Ten Things That Drive Your Agents Nuts
Little known fact: Agencyport was actually born in an insurance agency. Literally, our first offices were located inside an agency. As we were building our earliest software, we were able to lean over and ask Customer Service Reps (CSRs) what they thought of certain features or capabilities. We understood early on that even though we were selling to P&C carriers, in order to build good stuff for their agents, we needed to engage with and listen to those users a lot.
Though we`ve long since grown up and moved out of that agency, we`ve stayed close to our roots, regularly gleaning the good, the bad, and the ugly about independent P&C agents and their work with their carrier partners. What are agents happy with and frustrated by? What`s important to them and what`s not? What are some carriers doing right, and how are others missing the mark?
The answers to these questions range enormously, but there are a handful of issues that regularly float to the top of agents` gripe list.
1) Carrier uniqueness
All the underwriting questions, special endorsements and eligibility rules that make you different from your competition are actually really frustrating for your agents. Agents are looking for the right coverages and the best price. After that, all the things you do to make your company different from other carriers are actually driving them nuts. Simplify.
Not many people enjoy data entry, and those who do certainly don`t like to key the same data over and over. If an agent takes the time to key data into a comparative rater or agency management system, how can a carrier not then bridge that data into their system?
3) Managing a million user IDs and passwords
Password management is still a nagging issue. Carriers require agents to reset passwords on such a regular basis that agencies dedicate entire binders to all the user ids and passwords. Some carriers take it further and ask agents to have unique IDs to access billing, claims and other systems. Carriers should consider joining industry efforts for password management such as ID Federation.
4) Typing a ton of data, only to be rejected
Eligibility is a vital element to the quoting process. Agents need to understand your risk appetite, and the quoting process should clearly flag eligible and ineligible business. The last thing an agent or customer service representative wants to do is to enter in an entire quote and ultimately be rejected. Carriers should place all eligibility rules up front for early notifications to agents.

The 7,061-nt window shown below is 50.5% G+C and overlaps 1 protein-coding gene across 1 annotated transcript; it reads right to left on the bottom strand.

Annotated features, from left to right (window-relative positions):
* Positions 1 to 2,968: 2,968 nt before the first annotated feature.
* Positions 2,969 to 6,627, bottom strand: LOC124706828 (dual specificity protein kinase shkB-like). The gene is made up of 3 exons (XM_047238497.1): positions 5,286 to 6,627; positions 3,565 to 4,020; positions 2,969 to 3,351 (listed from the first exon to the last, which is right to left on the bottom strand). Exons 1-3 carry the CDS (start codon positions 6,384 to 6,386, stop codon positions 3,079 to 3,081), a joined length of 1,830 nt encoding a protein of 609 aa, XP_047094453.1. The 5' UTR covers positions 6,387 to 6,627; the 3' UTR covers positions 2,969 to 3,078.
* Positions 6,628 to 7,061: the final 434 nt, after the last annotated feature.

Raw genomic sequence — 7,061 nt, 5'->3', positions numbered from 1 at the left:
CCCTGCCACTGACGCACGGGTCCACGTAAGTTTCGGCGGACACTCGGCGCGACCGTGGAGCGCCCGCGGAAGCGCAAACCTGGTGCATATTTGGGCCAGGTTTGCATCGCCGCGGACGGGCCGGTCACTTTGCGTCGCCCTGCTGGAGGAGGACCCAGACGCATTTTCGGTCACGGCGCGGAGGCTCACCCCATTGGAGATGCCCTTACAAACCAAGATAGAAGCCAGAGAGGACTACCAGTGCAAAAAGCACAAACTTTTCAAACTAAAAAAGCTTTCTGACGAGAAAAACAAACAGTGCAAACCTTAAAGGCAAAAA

5) Not knowing where to go next
Imagine this: You`ve remembered the password to the point of sale system; you`ve keyed in the data to get an indicative quote; the business is eligible; you`ve reserved the business; then “whoops” a limit needs to be updated. All you want to do is go back to page 2 and make the edit. Nope! You`re stuck in a vicious loop of errors and redirection. Your portal`s workflow needs to be crystal clear. Users should never have to wonder what to do next in order to move forward with their tasks. Next and Submit buttons should be front and center. Work lists should plainly indicate the status of work and work owners. Pop-up help bubbles should be accessible if users get stumped. Not sure where users get hung up most often? Ask them.
6) Upload that doesn`t work
Bridging is great (see point 2), but only when it works. Unfortunately, a lot of bridging doesn`t work, and it results in unnecessary work for agents. A plea from your agents: “Please have working bridging!”
7) Download that blows away agency management data
Download needs to be collaboration. If your download is wiping away all the data that an agency has tirelessly entered into their agency management system, it isn`t working. And it won`t be adopted by agents.
8) Unfair market reservation
Agents are sales people. They see an opportunity and they want to lock it down as their own before they waste unnecessary time. Market reservation has to be quick, fair and clear in order for an agent to be comfortable knowing that their time is well spent working on risks with you. As a carrier, you need to make their job of selling easier. A large part of that is a well-defined clearance process that assures your agents that the business is theirs. Help them sell; it`s as simple as that.
9) Slow response time
Agents don`t expect much in the way of response time. When emailing ACORD applications, if they hear back from a carrier within a week, it`s impressive. Chasing carriers is an all too common practice, with some agencies assigning people to simply follow up on all the open items required to place a piece of business. Carriers who respond to their agents first are winning more business than their competition.
10) Not being able to get a quote/bind online
Certain business segments should be available for straight through processing. Small commercial offerings like workers` comp, and specialty lines like Directors & Officers among them. Agents expect the ability to quote and bind in real time. If your workflow requires this uncomplicated business to be referred, you`re muddling the process for your agents.
In the end, offering your agents a simple, intuitive experience comes by putting yourself in their shoes. Competition is tight. User expectations are skyrocketing. Carriers need to give agents what they want or risk losing their business.
For more agent insight, visit: www.powertotheagents.com
Jenn Parker joined Agencyport in 2007 and has served key roles in the company. She currently works in the sales organization focused on the ongoing agent insight initiative. Parker graduated from Johns Hopkins University with a degree in Mechanical Engineering. She worked for Liberty Mutual for four years before joining Agencyport.